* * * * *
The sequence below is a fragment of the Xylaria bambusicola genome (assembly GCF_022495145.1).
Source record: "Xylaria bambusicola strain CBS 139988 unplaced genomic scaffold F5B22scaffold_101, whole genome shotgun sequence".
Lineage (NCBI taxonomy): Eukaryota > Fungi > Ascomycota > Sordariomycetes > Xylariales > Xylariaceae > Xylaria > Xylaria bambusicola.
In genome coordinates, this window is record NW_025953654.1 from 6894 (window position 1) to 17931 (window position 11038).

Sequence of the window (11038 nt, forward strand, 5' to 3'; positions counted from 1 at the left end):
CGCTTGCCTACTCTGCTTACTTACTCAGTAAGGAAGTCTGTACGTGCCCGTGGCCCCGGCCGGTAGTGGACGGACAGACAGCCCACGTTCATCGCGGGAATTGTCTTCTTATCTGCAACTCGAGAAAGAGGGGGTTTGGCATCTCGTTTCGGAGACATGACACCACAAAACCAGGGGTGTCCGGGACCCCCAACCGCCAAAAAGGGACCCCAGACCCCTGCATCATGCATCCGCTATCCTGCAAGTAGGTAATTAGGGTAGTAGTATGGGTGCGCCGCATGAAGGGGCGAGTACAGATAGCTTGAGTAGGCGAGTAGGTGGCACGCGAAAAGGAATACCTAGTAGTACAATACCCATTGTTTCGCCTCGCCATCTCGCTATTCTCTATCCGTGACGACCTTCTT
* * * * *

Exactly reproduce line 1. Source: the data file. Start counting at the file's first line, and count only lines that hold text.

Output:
The sequence below is a fragment of the Xylaria bambusicola genome (assembly GCF_022495145.1).